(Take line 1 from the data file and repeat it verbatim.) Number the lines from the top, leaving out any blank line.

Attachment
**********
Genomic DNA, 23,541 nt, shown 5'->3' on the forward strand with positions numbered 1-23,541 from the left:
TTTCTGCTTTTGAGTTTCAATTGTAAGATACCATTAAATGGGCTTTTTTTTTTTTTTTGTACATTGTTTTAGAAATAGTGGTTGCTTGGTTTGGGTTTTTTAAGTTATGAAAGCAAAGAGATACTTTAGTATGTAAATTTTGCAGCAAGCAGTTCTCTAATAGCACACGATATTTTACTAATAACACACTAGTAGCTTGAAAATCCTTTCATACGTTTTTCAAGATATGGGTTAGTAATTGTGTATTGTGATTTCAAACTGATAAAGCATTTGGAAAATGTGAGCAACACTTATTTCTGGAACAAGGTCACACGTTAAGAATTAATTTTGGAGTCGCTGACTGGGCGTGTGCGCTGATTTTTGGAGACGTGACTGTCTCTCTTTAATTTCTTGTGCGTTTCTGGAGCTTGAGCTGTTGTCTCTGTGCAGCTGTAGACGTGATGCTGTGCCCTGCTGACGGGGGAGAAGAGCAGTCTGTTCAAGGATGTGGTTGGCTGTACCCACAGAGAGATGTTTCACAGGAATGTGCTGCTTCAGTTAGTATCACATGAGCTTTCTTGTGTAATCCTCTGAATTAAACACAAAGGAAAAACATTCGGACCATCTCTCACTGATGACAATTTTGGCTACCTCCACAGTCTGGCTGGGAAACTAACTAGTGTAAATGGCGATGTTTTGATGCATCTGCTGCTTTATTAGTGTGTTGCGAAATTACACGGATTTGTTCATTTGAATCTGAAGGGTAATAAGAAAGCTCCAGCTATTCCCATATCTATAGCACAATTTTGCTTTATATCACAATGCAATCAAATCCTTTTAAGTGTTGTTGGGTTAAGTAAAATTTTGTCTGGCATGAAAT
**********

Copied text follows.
Genomic DNA, 23,541 nt, shown 5'->3' on the forward strand with positions numbered 1-23,541 from the left: